Free Speech, or what is it worth to you

Monday, February 08, 2010
To be honest, I am completely out of patience with people who complain when they must pay for something that they believe, for whatever reason, that ought to receive for free. The contexts of this are many, but it has surfaced again and I figured it was finally time to say something about it.

If content creators—whoever they are, whether they provide blogs, videos, books, music, video games, or programming code—wish to provide access to their creations for free, that is entirely up to them. There are some interesting and reasonable arguments for doing this, but it is quite another for consumers of this content to expect and demand it. Do they expect to provide whatever services they perform for a living at no cost?

Boys and girls, it would be great if all games and content were free, but this is not yet the twenty-fourth century. People have mortgages or rent to pay and groceries to buy. The companies that provide the games you play have employees to pay and servers to keep running. None of these are free services.

Artists of any type are no different. Certainly, I can offer my fiction on the web at no significant cost. Any praise you might reap upon me, while much appreciated, does not keep my electricity on. Expecting all artists and organizations to provide you content for free simply because some do (and did you note how much of that "free" content is supported by bundles and bundles of often-intrusive advertising?

I really, really want someone to explain to me why I should provide them with access to my creations for free. I won't lead the witness here, although I have many more questions I'd like the ask. I just would like to understand.
  1. Putting my creations out there isn't to make you feel better, but to make me feel better. First, I don't expect to actually make money doing something that is more inspiration than perspiration. Then it's a JOB and you have to whip the muse, who will flee or revolt. Writing is something I like to do. However, I'm more than willing to pay for something creative that I can't do, like a work of art. It irks me to no end to actually pay for something that I know I can do a better job with. So if someone does it for free, and it sucks, then I don't feel so bad.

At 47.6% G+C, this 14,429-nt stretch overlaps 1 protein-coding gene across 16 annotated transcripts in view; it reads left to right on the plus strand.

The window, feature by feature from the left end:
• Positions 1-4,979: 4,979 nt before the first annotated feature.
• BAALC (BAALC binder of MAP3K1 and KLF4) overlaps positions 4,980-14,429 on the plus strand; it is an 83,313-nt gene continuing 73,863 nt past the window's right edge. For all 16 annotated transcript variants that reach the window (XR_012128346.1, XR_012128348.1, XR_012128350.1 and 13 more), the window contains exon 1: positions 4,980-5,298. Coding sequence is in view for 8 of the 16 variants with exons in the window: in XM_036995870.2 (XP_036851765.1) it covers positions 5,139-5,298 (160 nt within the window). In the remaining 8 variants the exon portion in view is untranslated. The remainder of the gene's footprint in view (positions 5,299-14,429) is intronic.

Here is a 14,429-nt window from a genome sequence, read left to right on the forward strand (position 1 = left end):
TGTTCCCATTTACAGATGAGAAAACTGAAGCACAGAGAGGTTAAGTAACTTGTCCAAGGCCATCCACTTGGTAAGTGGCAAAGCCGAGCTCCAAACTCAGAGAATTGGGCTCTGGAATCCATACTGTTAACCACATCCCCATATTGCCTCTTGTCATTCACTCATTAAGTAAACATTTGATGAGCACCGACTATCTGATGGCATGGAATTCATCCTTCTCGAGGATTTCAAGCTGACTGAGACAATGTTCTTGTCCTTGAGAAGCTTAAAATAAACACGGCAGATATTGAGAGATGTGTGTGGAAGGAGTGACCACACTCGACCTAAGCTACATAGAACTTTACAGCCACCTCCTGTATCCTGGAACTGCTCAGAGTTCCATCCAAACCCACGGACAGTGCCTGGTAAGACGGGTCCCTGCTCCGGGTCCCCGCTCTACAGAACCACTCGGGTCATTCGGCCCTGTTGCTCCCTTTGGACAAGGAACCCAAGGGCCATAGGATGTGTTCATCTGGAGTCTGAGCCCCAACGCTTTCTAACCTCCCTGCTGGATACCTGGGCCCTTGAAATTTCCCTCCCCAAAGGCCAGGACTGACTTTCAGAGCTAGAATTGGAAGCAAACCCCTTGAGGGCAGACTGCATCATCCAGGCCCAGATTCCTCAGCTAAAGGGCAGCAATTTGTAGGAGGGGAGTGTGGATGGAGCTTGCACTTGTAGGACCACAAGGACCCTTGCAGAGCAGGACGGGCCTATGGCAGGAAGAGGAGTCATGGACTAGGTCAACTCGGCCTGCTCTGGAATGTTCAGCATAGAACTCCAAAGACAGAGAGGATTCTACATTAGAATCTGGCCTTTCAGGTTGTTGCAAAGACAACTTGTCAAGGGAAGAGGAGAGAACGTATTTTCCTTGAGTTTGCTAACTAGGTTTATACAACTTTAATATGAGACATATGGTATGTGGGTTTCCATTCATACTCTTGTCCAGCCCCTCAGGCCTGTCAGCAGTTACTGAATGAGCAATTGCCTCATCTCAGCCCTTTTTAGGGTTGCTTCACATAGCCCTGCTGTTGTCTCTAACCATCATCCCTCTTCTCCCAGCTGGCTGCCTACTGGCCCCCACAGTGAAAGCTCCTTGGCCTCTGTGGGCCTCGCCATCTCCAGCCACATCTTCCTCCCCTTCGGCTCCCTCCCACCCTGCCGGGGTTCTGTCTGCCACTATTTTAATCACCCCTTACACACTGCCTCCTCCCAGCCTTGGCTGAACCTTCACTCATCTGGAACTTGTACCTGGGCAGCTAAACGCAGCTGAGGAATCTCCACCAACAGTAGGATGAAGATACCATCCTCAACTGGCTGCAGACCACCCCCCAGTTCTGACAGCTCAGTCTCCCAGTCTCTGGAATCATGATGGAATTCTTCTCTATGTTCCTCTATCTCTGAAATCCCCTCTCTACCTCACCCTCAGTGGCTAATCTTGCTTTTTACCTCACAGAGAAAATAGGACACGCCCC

2. And I'm perfectly okay with that if artists voluntarily put their work out there for free. That is their prerogative.

    What irks me are people who don't think they should have to pay for music, writing, and other artistic creations, despite the fact that someone's time and energy went into their development. It makes it extremely difficult for artists to make a living as an artist.

  3. Anonymous

    As a photographer, my feelings about this vary on the intended use. If it's a friend who likes one of my images, then I'm rather pleased they like something I've created enough to display in their home. No charge. If it's a photography magazine or website that will give me full attribution and shows work I respect, than it's an honor (as well as more exposure for my work) -- no charge. If it's a for-profit company that wants to use an image for a brochure so they can make more money, then I want some of that bacon. However, because there are so many compelling images readily available and free on the web, it is increasingly difficult for photographers to be paid for their work as in the third scenario. Too easy to lift stuff for free on the web, and typically, companies are willing to sacrifice aesthetics for something free and easy...than to pay a photographer who knows what they're doing (not counting myself in that latter group, btw).

    Only the really smart companies like Google can figure out how to gain from providing "free" stuff. Kills me how much people think things like search and FB are free and not realizing how much of their personal data they give up so easily. But that's another topic.